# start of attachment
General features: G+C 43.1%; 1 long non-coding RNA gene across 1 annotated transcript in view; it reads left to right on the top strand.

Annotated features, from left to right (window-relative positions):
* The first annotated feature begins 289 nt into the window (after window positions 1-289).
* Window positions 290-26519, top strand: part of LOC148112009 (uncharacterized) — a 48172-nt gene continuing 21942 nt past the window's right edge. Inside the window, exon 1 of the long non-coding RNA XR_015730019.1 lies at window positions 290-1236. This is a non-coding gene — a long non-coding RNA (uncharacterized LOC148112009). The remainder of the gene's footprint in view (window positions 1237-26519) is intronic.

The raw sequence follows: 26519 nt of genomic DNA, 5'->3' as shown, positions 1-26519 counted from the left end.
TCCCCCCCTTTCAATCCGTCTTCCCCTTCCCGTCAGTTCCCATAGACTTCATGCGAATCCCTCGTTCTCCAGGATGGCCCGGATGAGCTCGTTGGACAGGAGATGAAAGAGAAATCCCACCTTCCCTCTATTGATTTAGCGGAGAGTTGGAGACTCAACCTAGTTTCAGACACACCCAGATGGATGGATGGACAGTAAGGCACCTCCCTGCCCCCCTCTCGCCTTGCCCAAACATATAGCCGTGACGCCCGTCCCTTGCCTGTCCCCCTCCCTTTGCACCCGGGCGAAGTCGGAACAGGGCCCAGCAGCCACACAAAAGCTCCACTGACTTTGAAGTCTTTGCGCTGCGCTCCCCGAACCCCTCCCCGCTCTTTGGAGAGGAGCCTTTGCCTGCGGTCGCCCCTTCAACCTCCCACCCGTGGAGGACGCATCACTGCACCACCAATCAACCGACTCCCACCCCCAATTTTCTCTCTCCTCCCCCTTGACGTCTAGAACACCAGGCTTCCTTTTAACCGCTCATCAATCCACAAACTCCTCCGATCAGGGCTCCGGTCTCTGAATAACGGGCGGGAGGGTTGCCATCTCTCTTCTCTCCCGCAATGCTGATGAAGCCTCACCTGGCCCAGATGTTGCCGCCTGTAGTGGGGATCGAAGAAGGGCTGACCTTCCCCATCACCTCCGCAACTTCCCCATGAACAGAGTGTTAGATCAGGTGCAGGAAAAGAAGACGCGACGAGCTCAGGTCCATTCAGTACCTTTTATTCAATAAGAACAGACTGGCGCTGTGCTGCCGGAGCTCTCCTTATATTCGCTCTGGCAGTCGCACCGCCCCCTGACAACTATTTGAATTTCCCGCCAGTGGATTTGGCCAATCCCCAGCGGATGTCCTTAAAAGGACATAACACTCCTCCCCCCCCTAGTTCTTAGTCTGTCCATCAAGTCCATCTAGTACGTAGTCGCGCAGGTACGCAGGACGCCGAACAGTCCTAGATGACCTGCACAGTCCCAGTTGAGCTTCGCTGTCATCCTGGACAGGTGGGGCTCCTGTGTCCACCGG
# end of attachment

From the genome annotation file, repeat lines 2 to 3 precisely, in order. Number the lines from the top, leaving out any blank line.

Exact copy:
Annotated features, from left to right (window-relative positions):
* The first annotated feature begins 289 nt into the window (after window positions 1-289).